James Wallace Black was born to a carpenter and his wife in Francestown, New Hampshire on February 10, 1825. Orphaned while still in his teens, the boy took work wherever he could find it - in a tannery in Lowell, Massachusetts and then in a cotton mill - before becoming a daguerreotype apprentice at John A. Lerow's Boston studio during the 1840s. After spending a few years as an itinerant photographer, he became a machine operator and plate polisher at L.. Hale & Company in Boston. After a brief partnership with Loyal M. Ives, Mr. Black became John Adams Whipple's apprentice in 1850, and quickly established himself as an expert in the new crystalotype technique.
Mr. Whipple rewarded his talented pupil by making him a partner in his business, which operated as Whipple & Black from 1856 until 1859. During this period, Mr. Black honed his portrait skills, and while he was personally more interested in photographic composition and the manipulation of positive and negative space, he became professionally known for capturing the emotional essence of his subjects in natural poses. Utilizing the crystalotype process he perfected, Mr. Black received critical praise for his New Hampshire landscape photographs. According to art historian Sally Pierce, what sets these landscape views apart are their textural characteristics that mirror the rustic terrain of the region. Also at this time, Mr. Black began experimenting with astronomical photography at the Harvard Observatory.
For reasons that remain unclear, Whipple & Black ended their partnership in 1859. That same year, Mr. Black married Frances Georgianna Sharp, and of their children, daughter Olive born in 1861 and son Otis Fisher born in 1867 survived to adulthood. To support his growing family, Mr. Black partnered with daguerreotypist Perez M. Batchelder and purchased J. B. Heywood's studio in 1860. The company soon became known for stereo views, cartes-de-visite, and portraiture. Mr. Black's photograph of abolitionist John Brown now resides in the Smithsonian Institution's National Portrait Gallery, and in 1860 made the now famous portrait of poet Walt Whitman.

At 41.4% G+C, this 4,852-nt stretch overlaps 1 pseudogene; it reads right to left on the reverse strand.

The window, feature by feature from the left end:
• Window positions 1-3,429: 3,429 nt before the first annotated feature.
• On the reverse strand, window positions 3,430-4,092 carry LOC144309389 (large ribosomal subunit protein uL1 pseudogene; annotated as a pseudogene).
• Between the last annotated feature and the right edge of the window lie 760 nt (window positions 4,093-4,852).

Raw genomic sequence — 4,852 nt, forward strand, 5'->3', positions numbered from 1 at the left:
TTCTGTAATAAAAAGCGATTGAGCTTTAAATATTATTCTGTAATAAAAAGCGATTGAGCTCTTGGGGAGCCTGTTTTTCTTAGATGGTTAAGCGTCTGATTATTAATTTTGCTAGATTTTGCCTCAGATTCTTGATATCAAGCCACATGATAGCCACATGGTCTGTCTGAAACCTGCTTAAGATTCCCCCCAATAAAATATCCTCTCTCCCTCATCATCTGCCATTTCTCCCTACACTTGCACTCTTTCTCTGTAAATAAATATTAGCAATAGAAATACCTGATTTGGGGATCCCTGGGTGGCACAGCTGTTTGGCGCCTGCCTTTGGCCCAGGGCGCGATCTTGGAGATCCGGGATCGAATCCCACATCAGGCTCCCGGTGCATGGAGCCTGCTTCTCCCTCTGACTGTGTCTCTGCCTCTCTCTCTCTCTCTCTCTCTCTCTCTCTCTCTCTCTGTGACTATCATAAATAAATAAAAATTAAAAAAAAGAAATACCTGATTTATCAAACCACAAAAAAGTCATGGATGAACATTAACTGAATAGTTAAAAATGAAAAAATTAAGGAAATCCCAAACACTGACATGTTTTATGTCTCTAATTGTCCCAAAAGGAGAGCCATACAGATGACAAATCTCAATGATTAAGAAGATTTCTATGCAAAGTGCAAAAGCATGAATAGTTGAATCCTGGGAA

Also in 1860, Mr. Black experimented with aerial photography, but encountered numerous problems developing wet collodion plates from the balloon's basket. However, in October of that year, he was successful in photographing downtown Boston in the "Queen of the Air" balloon owned and navigated by Samuel A. King. Of the eight plates made at 1,200 feet, one successful print, "Boston as the Eagle and Wild Goose See It", was produced. Impressed with the result, the Union Army began using aerial photography during the Civil War. At around this time, Mr. Black also began utilizing a porcelain that was acclaimed by his colleagues (including John Adams Whipple) for its delicate qualities and durability.
After dissolving his partnership with Mr. Batchelder in 1862, Mr. Black enjoyed solo success before partnering with John G. Case from 1864 until 1867. In 1872, Mr. Black captured views of the Great Boston Fire, which were published nationally, and he sold more than 150 small and large albumen prints, which sold for $1.50 and $3.00. In his later years, Mr. Black operated as Black & Company, and concentrated primarily upon producing lantern slides. He was an active member of the National Photographic Association and a founder of the Boston Photographic Union (renamed the Boston Photographic Association). J. W. Black contracted pneumonia and died in Cambridge, Massachusetts on January 5, 1896. His son Otis operated the studio until it closed in 1901. Mr. Black's photographs can currently be found at several locations including the Boston Public Library, the Boston Athenaeum, and the George Eastman House.
1896 March, Wilson's Photographic Magazine, p.120
2012 Catchers of the Light (Paphos, Cyprus: Stefan Hughes), p. 360.
1984 Culture and Record: Nineteenth Century Photographs from the University of New Mexico Art Museum (Madison, WI: The Regents of the University of Wisconsin System), p. 23.
2008 Encyclopedia of Nineteenth-Century Photography, Vol. II (New York: Routledge/Taylor & Francis Group LLC), pp. 164-165.
2010 Faneuil Hall (Boston Public Library Print Department). (URL: http://www.flickriver.com/photos/boston_public_library/5352268413/).
A complete set of J.W. Black landscape views of Boston in circa 1875 can be seen at the Boston Public Library Flickr group
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